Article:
Monday, September 23, 2013

Review: Percy Jackson and the Sea of Monsters!

Let us first admit that Percy Jackson and the Sea of Monsters wasn’t made for me. It’s clearly aimed at the teenage audience who may have devoured the book, rather than put out there for me to cynically make fun of. And yet, if Percy Jackson is a fantasy series worthy of being adapted into multiple movies then shouldn’t it have the broad crossover appeal of something like Harry Potter or The Hobbit? Sadly it does not. Simplistic and bland, Sea of Monsters had me struggling to stay awake, despite how many rampaging mythological creatures they threw at the screen. (And the sea didn’t even have very many monsters in it! What a scam!).

So let’s punch Percy in the nob... after the jump!

So apparently the Gods of Olympus are real, they like to fly down and bang the Earth wimmenz, and they don’t wear protection. The resulting children are Half-Bloods with super God powers who hang out at a camp in the woods and play Nickelodeon style extreme sports. Percy Jackson is the bastard son of Poseidon and the film opens with him moping as he doubts his worth and abilities. Did he save the world in the last film because he was truly a hero or was it just dumb animal luck? And why won’t his dad return any of his calls? And by "calls" I mean that he talks to a lake.

In fact none of the cast of Gods return from the first film (including Sean Bean as Zeus) wisely preferring to sit this one out. Instead, all we get is a single scene of a portly Nathan Fillion as Hermes, who uses his brief appearance to hand over a forgettable macguffin and make an on-the-nose reference about good TV shows being cancelled. This is like casting Bob Saget and asking him to reminisce about Full House.

So a tree that grew out of a dead girl is dying and the barrier that protects Camp Nickelodeon has disappeared, so Percy and his bland pals Annabeth and goat-legged Grover, must journey through the Sea of Monsters to find the Golden Fleece, which apparently can heal trees. Meanwhile, evil rival Luke wants the Fleece to resurrect the Titan, Kronos, father of the Gods because... well... why not? Will Percy and friends succeed in crushing Luke's evil scheme? Yeah! Of course!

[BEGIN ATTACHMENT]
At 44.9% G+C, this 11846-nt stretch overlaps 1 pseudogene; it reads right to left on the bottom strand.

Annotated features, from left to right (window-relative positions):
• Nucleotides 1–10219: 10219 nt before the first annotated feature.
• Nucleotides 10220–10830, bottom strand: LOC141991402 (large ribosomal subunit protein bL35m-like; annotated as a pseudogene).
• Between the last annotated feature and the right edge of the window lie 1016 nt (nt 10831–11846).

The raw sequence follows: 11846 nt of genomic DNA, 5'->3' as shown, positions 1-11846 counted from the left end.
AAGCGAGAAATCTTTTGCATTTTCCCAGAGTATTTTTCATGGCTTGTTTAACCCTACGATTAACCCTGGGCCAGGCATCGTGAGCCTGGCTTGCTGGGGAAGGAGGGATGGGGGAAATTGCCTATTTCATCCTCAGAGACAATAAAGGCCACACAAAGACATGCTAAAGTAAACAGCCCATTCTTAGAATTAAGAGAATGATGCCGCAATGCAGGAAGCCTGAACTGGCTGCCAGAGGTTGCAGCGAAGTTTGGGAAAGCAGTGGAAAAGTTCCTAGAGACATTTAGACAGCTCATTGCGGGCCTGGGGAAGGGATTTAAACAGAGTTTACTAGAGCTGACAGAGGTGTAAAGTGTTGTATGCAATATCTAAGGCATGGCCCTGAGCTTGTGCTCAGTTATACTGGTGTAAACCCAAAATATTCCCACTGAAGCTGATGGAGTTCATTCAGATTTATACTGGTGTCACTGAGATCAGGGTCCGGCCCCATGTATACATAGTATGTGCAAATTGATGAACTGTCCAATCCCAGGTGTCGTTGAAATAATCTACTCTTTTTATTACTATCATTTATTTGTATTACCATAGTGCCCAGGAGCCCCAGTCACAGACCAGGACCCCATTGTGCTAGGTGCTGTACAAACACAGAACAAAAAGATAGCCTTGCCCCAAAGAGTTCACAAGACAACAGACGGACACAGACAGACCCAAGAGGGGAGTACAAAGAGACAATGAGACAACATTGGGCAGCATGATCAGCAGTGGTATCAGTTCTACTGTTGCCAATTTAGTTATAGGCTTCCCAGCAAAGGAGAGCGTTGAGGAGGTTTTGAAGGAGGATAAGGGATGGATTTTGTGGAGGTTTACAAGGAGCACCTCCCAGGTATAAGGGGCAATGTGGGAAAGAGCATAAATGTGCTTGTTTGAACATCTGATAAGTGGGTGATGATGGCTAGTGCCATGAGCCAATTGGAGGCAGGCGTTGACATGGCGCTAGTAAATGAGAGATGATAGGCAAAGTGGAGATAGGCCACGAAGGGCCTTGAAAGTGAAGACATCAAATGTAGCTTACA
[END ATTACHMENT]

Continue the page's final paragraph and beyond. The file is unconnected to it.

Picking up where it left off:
In these types of films the plot can afford to be relatively disposable, but the biggest problem Sea of Monsters faces is that there’s nothing particularly likeable or memorable about its central characters who clearly lack a compelling chemistry together. Percy is a boring protagonist who hogs all the action but can be outright moronic when it comes to actually constructing a plan. At one point, as a raging mechanical bull tears relentlessly through the camp, Percy throws a grappling hook at it and then seems surprised that he is painfully dragged along behind it and winds up battered and bruised. WTF were you trying to do, Percy? It makes about as much sense as lassoing a bus!

Meanwhile tag-alongs Grover and Annabeth do absolutely nothing, Annabeth’s role being particularly thankless this time around because not only is she useless, but she’s also now incredibly racist. Percy discovers he has a half-brother, Tyson, who is a cyclops because horny Poseidon once banged a nymph. (More like a nymphomaniac, am-I-rite-u-guyz!??). Tyson travels with them so Annabeth spends half the movie saying, “Why did you bring that dirty cyclops!? I hate cyclopes! Those filthy, no good cyclopes are going to steal all our jobs!” Spoilers: it turns out that she hates them because a cyclops once killed some girl. So, if anyone of a different ethnicity ever wrongs you, then it’s perfectly fine in Annabeth’s book to therby hate everyone of that particular race. Her entire character arc appears to be the dopey long-time-coming realisation of, “Ohhhh... maybe I actually shouldn’t be so racist”. But only after the dorky cyclops nearly dies trying to protect her good looking friends.

In spite of all this silliness, the film overall is reasonably inoffensive, unfortunately to the point of tedium. There are some cool creature designs and one particularly inspired animated sequence, but it’s a shame that none of these flashes of interest manage to amount to very much. Even the final monster is dispatched in such a simple and obvious way that you wonder why Jackson even bothered to leave the house. I was beginning to wonder the exact same thing myself. 

I can't even speak to whether the film would appease readers of the books. My gut feeling is that even the most staunch Jackson fan would be disappointed (unless, perhaps, they were too young to be discerning). None of our group that attended loved the first film, but had enough campy fun to see what happened next. Not much happened next. Not recommended.

SIDE NOTE: I've said this before and I must reiterate it again. Being a centaur would be extremely emasculating! You are standing there with no pants and your front legs make it look like you have a smooth, Ken-like mound where your genitals will be. Meanwhile your penis is about a meter behind you. Wretched!


  1. The actors were great, the dialogue was good except for some corny parts that definitely needed a look over. The story is simply perfect and the whole rating of the movie was good. You would love this movie if you really liked the first part. Definitely a Film Series worth watching.

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